CRITTER: Crustose coralline algae: Lava reef cement

Giant waves have been crashing on the lava coastline in Kauai for millions of years. These waves break down the lava rock over time but we still have nice flat lava reefs we surf over. Why aren’t our reefs all ground up into sand? A million years of crashing waves should have reduced our porous lava reefs into rubble.

CRITTER: There’s an easy way to determine the sex of lobsters

There are many rules and regulations about catching lobsters for food, depending what part of the world you live in. Many countries and the state of Hawai‘i have lobster seasons, and also forbid the taking of female lobsters. The problem is most people do not know how to sex a lobster!

CRITTER: Meet pohaku puna the finger coral

The giant finger coral is one of the most common coral species in Hawai‘i, but are often missidentified. This coral can grow for hundreds of years and build an entire reef over time, and when you are walking in downtown Waikiki you are standing on a massive fossil reef of this coral species!

CRITTER: Meet the Long-Handed Spiny Lobster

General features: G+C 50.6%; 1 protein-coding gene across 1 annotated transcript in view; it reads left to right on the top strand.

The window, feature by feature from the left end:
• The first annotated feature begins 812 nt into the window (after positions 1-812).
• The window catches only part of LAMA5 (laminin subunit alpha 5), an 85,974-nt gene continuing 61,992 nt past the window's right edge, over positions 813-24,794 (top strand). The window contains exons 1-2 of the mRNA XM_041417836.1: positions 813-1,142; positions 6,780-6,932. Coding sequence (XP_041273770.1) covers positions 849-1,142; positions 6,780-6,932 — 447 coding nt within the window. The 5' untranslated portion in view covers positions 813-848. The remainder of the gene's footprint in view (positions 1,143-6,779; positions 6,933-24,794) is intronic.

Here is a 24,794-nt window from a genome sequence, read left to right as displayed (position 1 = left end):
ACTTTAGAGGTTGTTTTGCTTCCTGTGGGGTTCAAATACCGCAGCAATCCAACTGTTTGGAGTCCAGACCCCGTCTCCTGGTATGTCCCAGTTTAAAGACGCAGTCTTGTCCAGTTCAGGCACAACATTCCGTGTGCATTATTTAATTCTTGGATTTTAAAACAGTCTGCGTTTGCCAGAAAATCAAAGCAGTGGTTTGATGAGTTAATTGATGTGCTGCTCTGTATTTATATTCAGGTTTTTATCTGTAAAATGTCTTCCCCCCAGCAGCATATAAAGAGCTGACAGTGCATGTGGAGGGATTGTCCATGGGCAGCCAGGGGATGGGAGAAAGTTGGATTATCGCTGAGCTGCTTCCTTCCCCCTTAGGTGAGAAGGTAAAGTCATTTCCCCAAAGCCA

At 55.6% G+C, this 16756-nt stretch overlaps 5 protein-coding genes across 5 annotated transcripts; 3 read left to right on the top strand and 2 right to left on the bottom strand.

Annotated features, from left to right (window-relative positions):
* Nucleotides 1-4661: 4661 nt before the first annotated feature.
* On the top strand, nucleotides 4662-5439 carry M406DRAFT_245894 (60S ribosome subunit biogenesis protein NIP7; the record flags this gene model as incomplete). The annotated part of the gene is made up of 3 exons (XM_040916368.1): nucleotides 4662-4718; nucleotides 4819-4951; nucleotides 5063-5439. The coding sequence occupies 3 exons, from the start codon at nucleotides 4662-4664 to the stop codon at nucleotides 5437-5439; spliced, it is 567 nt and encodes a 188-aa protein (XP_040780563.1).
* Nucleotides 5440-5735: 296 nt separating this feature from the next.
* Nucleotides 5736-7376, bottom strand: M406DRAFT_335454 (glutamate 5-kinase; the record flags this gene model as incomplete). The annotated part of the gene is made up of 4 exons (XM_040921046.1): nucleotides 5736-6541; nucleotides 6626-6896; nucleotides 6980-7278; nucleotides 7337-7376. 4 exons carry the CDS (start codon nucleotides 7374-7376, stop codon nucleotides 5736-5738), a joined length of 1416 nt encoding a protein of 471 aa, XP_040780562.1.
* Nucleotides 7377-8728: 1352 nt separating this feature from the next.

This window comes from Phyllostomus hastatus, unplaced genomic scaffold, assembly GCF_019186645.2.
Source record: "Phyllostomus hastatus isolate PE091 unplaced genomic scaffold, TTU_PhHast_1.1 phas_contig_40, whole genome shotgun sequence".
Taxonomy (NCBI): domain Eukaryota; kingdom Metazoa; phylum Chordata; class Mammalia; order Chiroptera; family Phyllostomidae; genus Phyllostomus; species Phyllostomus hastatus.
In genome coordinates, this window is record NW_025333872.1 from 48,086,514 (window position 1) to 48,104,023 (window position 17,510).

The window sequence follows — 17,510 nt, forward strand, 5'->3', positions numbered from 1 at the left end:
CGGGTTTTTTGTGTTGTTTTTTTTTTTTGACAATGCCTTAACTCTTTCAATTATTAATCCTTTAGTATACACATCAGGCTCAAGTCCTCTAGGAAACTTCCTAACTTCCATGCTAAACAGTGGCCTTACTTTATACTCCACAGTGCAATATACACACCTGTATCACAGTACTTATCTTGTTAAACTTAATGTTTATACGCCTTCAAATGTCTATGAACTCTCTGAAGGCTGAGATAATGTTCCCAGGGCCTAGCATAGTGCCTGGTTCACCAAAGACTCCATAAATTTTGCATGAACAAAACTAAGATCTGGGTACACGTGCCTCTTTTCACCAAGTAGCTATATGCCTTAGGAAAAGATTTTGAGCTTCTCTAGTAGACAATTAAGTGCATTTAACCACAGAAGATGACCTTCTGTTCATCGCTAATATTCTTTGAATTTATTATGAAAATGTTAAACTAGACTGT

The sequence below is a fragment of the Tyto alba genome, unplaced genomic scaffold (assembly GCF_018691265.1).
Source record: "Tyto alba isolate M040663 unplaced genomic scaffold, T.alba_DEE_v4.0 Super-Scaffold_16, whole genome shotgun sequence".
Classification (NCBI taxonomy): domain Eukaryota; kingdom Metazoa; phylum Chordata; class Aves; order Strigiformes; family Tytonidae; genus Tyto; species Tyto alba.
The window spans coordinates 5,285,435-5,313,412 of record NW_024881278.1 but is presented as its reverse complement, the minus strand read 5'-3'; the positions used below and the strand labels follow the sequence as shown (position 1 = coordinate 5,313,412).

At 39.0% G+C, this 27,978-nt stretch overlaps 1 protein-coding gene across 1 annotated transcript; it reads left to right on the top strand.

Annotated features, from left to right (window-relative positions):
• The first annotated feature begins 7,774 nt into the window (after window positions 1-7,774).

I was diving down a steep underwater 400 foot cliff near the island of Ni‘ihau and at about 100 feet deep my dive buddy pointed into a hole in the cliff to show me something interesting to take a video of.

CRITTER: Meet pupu’ala the Hebrew Cone Shell

Almost every jewelry store in Hawai‘i sells puka shell necklaces but very few people know where these puka shells come from! Hawaii is very unique because we have large surf that crashes directly onto our reefs and beaches grinding up corals and shells. This is what makes our beach sand so beautiful but it makes it very hard to find whole shells up on the beach.

CRITTER: Meet kahala the Almaco Jack

When out diving in Hawaiian waters you may see a very large four foot long silver colored fish go by which is not too unusual as we have some big fish species that live in fairly shallow water.

CRITTER: Meet manini the Convict Tang

Almost all divers here in Hawaii have seen large schools of manini as they are the most common fish that lives in shallow water but most divers do not know how important this fish is to the entire marine ecosystem.

CRITTER: Meet the Hawaiian Tiger Flatworm

We have lots of strange creatures that live out on our coral reefs here in Hawaii but the Tiger Flatworm ranks as one of the most bizarre. This three inch long very colorful creature crawls across the reef during the day and is highly poisonous. It contains in its skin tetrodotoxin which is the same poison that our pufferfish have in their skin.

CRITTER: Night snorkeling with the Ambon Toby

Going out on a night snorkel is like visiting a whole new planet! It is safe to do a night snorkel in shallow calm water when the surf is very small. Calm lagoons are best like Anini Beach in Kauai or Pupukea tide pool in Oahu.

CRITTER: Meet the blue rice coral

We have bright blue and purple corals that live in very shallow water here in Hawaii and also occur on other Pacific Islands from Palau to Tahiti!